“‘Uποτάσσω” is built of two parts–the prefix “ὑπο” (hupo, as it is often pronounced) and the root “τάσσω” (tássoe). “τάσσω” alone means “to place or station a person or thing in a fixed spot,” (Greek-English Lexicon, Arndt and Gingrich) as, for example, in a business or governmental position or office. A second, similar meaning is to “order, fix, determine, appoint.” The Greek meaning and context carry no negative connotations. Order is the rule of society. In society, organizations, businesses, institutions of health, the military, the government, the court system, a classroom, a school, a district, states, the nation, and so on, must be ordered or they cease to function. Nearly everything one can think of carries the quality of order with it. We live in an ordered universe.
Next, “ὑπο” is a prefix that means “under.” “‘Uποτάσσω” (hupotάssoe) in the passive imperative (command) form found in Colossians 1:18 means to be “subordinated” under someone else in the hierarchy of order, just as a nurse is subordinate to a physician, a private to a sergeant, the vice president to the president, and Christ the Son to God the Father. Negative connotations in the context of Colossians, as in all of Paul, are not intended. Neither Christ nor Paul were against women; they highly favored them. (See the Conversation with the woman at the well, and Paul’s commendation of Euodia and Syntyche as “fellow workers”.)
Paul’s grammar says that women should submit themselves as an action of their own free will, not that men should force them to submit.
(NIV) Colossians 3:18 Wives, submit yourselves to your husbands, as is fitting in the Lord. [The NIV correctly catches Paul’s passive command to wives.]
Here are other verses which use the Greek word “ὑποτάσσω” (hupotάssoe).
1 Corinthians 16:15 Now I urge you, brothers–you know that the household of Stephanas were the first converts in Achaia, and that they have devoted themselves to the service of the saints– 16 be subject to such as these, and to every fellow worker and laborer.
1 Corinthians 15:27 For “God has put all things in subjection under his feet.” But when it says, “all things are put in subjection,” it is plain that he is excepted who put all things in subjection under him. 28 When all things are subjected to him, then the Son himself will also be subjected to him who put all things in subjection under him, that God may be all in all.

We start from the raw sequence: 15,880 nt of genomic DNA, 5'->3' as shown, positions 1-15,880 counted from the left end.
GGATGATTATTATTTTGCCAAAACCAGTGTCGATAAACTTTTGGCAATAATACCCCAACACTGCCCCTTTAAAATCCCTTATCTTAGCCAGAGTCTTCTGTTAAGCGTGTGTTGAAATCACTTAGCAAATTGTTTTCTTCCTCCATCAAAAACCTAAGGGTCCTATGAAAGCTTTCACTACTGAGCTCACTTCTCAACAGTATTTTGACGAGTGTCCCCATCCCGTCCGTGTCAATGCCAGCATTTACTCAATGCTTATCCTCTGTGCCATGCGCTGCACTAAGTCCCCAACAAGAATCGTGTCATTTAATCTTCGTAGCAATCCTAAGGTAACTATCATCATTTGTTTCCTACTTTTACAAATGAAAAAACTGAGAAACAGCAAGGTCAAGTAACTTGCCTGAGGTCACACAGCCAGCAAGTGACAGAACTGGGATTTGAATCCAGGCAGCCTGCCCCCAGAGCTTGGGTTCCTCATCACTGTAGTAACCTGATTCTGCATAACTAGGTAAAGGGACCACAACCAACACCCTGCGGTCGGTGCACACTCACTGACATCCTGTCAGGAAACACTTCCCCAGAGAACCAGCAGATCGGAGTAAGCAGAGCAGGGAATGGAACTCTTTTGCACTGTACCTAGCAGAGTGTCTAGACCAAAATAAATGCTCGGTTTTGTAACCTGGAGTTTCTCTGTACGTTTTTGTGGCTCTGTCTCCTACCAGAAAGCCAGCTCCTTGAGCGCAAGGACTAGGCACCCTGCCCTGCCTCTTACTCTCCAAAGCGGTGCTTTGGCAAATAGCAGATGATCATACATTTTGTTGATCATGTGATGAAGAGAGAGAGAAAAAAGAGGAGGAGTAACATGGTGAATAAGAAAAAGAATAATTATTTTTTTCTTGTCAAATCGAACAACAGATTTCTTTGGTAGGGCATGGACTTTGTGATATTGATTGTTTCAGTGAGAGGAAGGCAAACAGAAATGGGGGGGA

There is a quote by Eric S. Gray that is making its rounds on the internet, “Whatever you give a woman, she will make greater. If you give her sperm, she’ll give you a baby. If you give her a house, she’ll give you a home. If you give her groceries, she’ll give you a meal. If you give her a smile, she’ll give you her heart. She multiplies and enlarges what is given to her. So, if you give her any crap, be ready to receive a ton of shit!”
In much the same vein Francis Frangipane in his book, This Day We Fight, speaks of God creating man to be the one who brings order and structure to the world. God himself is a God of order and structure, man having been created in his image. Frangipane continues by describing the woman as the life bearer, the one who makes new life. God himself makes life; in him there is life (John 1:4). Both man and woman were created in the image of God (Genesis 1:27), yet with different functions, or roles. They are a team, the one complimenting the other and the first providing for, loving, nurturing, and caring for the other as though she were his own flesh (Genesis 2:23).
Just as a team of horses or sled dogs has a single leader, or a sports team has but one captain, a nation has but one queen or king or only one president, a car only one steering wheel, an airplane one pilot and a copilot, so the team of man and woman has one leader, the one who interfaces with the world to provide order and structure for the family unit, which leads to nurture and safety for the woman, who brings life to the home and bears and raises the children. The human body has two eyes, two ears, two nostrils, two hands, two feet, and only one mouth. In an analogy to marriage, the husband is the mouth and the wife his breath.
Paul wasn’t writing legalistic, dictatorial law; he wasn’t saying, “One size fits all.” Paul was describing God’s blueprint, the way God designed the OS for humanity. God designed humans after his own nature. God is a triune God, three-in-one. The Father is head; the Son is the full expression of the Father and the bearer of life for the world. He carries out his Father’s will. Human marriage is God’s blueprint for the church and Christ, Christ the head in relation to the church and the church his bride. The church carries out her Savior’s will.
Applying the Above to This Verse
So how does being subordinate to her husband in the context of his leadership within the family unit benefit a wife? As shown above, the woman by creation, that is, the biology of the way things are, is the life-bearer and physical nurturer of the baby in the early months/years of life. The husband brings the external order and structure to the home–its sustenance (income) and protection. This frees up the woman from those concerns and gives her the security and restfulness necessary for her to provide for the family–her children, her spouse, and herself–in an atmosphere of peace and joy. It’s division of labor, just as in the human body.
Immediate Biblical Context
The immediate context of Colossians 3:18-4:1, in which Paul addresses the order that is to exist in the Colossian households regarding 1) the husband/wife relationship, 2) the children/parent relationship, and 3) the slave/master relationship, is–
L-O-V-E, Peace, and Joyful Thanksgiving.
Colossians 3:14 And above all these put on love, which binds everything together in perfect harmony.
Colossians 3:15 And let the peace of Christ rule in your hearts, to which indeed you were called in one body. And be thankful.
Colossians 3:16 Let the word of Christ dwell in you richly, teaching and admonishing one another in all wisdom, singing psalms and hymns and spiritual songs, with thankfulness in your hearts to God.
Colossians 3:17 And whatever you do, in word or deed, do everything in the name of the Lord Jesus, giving thanks to God the Father through him.
And, it’s a two-way street:
Colossians 3:19 Husbands, love your wives, and do not be harsh with them. (I.e., you must love your wives in such a way that you are willing to die for them– )